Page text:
PEGGY SUE by Maggie Johnston
“I don’t want a puppy”. Famous last words from someone who ALWAYS strives to have the last word.
Every morning for nearly a week I had walked past a stall full of friendly, playful Dalmatian puppies and kept my eyes purposefully diverted. I was attending the 1997 Louisiana State 4-H show in Baton Rouge to help several of the young people that I had been coaching. They had qualified for the state finals and now all had hopes of winning first or second in their respective classes and moving on to the Southeastern Regionals.
Sue Woodson, a friend and 4-H Mom caught me sneaking a long look early one morning at the puppies and told me that the owner was a friend of hers and a very motivated seller. I told Sue in no uncertain terms that I was only LOOKING and walked on.
The next day after much personal soul searching as to time available for “child” rearing, I went directly to the puppy stall and my future best friend, companion and soul mate stepped or rather leaped into my life. I made my purchase and asked the owner/breeder Peggy Ivins to please take my unamed puppy back with her to Vivian, La. and I would come and pick her up in a few days. I did not want to have to handle a 6 horse trailer full of horses and a car sick puppy for the 5 hour drive back home. Little did I know that this puppy would NEVER have a car sick day in her soon to be well traveled life.
A few days later I drove over to Vivian and picked up my still unnamed puppy. After trying out several names, Peggy Sue seemed to be the logical choice. Peggy for the breeder and Sue because without Sue Woodson’s gentle nudges toward the puppy pen, I would never have stopped long enough to pick one out.
Peggy Sue is my second Dalmatian. The first was a liver and white female that I named Sugar. She was with me for 14 years. Contrary to what most people perceive, Dalmatians are friendly, eager to please and respond well to training just like most other dogs. They do require a place to run off steam and maybe that’s where some get into trouble. The two that I have had seemed to thrive in a horse environment. I guess that should be expected since they were originally bred to be carriage dogs and run under the coaches of the wealthy English aristocrats. I don’t have a coach but do have a pretty constant supply of horses.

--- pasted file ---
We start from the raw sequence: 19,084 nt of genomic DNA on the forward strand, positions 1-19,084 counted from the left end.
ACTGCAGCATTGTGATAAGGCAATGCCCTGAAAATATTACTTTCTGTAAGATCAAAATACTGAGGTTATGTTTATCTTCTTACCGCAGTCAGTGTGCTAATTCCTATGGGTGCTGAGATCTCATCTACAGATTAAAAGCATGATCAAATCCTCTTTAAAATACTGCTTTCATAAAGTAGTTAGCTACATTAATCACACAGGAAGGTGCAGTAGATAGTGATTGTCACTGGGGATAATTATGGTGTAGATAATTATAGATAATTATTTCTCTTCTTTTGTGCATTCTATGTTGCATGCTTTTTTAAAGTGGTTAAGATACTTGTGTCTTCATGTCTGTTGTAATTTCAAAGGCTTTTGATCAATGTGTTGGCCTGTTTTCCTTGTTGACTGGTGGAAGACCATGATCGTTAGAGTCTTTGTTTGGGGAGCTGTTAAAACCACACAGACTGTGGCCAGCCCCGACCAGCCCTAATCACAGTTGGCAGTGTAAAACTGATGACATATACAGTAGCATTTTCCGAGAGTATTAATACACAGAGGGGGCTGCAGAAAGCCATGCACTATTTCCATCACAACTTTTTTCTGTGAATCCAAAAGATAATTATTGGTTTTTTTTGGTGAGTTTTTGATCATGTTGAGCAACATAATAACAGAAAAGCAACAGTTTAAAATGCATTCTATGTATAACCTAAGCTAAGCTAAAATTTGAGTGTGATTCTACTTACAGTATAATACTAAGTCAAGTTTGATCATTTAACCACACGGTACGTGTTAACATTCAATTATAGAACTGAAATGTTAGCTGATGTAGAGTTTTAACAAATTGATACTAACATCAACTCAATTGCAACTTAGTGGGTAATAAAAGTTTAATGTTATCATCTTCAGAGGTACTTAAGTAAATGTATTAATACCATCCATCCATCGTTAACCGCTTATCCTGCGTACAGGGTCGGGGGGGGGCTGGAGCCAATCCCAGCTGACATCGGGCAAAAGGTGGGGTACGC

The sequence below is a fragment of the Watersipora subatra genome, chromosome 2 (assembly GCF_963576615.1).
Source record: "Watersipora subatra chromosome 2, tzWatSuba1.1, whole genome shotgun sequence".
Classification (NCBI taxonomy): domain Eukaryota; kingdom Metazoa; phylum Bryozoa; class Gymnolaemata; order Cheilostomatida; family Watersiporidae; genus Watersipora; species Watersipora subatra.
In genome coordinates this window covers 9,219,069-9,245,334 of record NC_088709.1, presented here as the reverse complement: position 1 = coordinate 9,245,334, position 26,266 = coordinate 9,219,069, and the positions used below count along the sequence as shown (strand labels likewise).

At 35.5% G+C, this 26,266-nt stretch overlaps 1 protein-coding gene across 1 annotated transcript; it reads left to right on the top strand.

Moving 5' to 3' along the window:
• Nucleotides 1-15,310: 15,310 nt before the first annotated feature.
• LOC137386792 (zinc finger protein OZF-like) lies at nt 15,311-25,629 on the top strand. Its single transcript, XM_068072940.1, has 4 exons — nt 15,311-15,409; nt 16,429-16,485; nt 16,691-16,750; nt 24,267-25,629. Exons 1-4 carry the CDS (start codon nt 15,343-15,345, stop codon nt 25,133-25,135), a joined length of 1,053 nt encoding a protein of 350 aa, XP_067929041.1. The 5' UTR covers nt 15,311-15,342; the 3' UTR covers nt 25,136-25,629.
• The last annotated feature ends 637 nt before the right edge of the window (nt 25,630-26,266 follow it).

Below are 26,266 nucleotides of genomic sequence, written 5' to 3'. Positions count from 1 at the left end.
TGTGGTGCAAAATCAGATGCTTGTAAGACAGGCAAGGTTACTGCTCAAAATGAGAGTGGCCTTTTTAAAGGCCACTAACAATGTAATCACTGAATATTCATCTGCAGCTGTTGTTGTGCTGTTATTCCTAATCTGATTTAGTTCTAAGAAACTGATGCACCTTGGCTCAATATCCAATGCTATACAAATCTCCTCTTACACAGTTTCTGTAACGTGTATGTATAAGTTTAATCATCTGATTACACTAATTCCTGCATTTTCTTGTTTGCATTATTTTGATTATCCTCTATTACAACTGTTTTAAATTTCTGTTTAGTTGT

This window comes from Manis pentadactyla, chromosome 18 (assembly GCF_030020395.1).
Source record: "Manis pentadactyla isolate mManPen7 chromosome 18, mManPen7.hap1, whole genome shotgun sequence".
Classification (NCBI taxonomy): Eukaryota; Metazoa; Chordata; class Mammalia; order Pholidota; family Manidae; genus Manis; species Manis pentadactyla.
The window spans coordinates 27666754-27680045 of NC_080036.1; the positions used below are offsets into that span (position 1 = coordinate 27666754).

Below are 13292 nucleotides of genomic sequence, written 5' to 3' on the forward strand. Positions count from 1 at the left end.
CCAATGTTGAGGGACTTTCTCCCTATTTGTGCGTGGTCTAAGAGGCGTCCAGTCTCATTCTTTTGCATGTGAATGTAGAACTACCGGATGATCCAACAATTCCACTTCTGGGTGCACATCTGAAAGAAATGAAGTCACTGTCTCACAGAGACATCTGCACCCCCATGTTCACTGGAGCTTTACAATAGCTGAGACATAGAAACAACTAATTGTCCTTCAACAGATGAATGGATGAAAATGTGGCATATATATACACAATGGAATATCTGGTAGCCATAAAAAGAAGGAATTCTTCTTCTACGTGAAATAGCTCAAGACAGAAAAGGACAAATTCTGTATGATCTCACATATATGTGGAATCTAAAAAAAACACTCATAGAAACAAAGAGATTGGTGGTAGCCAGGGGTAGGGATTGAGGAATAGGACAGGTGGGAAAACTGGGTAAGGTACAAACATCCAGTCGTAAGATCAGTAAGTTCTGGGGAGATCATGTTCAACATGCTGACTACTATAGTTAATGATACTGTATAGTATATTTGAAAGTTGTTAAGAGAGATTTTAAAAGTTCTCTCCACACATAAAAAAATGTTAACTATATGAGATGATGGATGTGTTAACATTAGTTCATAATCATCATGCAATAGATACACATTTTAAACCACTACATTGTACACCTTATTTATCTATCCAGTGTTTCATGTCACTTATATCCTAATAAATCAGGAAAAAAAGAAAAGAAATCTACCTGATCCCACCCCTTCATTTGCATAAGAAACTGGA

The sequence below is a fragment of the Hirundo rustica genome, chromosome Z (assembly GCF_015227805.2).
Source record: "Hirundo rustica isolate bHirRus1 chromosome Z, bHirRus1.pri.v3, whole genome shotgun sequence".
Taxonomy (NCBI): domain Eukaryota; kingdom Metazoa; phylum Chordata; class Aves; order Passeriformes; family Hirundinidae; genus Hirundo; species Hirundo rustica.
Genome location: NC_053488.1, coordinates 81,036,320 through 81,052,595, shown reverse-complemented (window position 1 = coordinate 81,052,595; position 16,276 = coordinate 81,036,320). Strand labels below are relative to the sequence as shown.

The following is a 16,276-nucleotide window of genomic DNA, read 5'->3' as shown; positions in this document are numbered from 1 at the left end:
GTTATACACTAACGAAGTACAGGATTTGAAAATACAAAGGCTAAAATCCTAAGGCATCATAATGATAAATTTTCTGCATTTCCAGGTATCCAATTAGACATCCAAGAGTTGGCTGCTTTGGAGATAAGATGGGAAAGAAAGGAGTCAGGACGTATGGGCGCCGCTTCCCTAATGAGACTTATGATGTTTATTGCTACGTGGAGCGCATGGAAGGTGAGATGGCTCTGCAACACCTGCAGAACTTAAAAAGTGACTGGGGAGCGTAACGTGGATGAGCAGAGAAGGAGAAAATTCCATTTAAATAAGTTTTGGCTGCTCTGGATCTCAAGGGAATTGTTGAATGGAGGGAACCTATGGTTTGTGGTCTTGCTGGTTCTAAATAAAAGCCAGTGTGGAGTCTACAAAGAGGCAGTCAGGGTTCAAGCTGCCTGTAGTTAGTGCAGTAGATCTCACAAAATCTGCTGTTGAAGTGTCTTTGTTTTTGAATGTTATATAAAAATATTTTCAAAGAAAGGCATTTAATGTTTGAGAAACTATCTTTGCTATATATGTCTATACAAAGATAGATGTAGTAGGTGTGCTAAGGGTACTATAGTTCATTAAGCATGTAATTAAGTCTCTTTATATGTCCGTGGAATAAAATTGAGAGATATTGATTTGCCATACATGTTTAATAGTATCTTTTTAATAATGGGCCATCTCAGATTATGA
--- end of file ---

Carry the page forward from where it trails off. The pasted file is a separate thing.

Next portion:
Since Peggy Sue and I became a family, we have had the opportunity to do a lot of traveling to horse shows across the country. This was especially true when I coached Caroline Brown on Barlnk Double Tuff. The last year that she and I showed him, we traveled from Camden, S.C. to Tuscon, Az with many shows in between. I also try to plan a couple of trips a year in upstate N.Y. I’m from there and still have family and friends I like to visit. Peggy Sue and I just returned from one of those trips with a side trip to Ky. to look at a horse for a customer and from there on to Oklahoma City for the Holiday Classic Show and then on home to Magnolia, Ark. It was a 4000 mile trip and she was in the front seat the whole way. Now if only she would learn how to drive!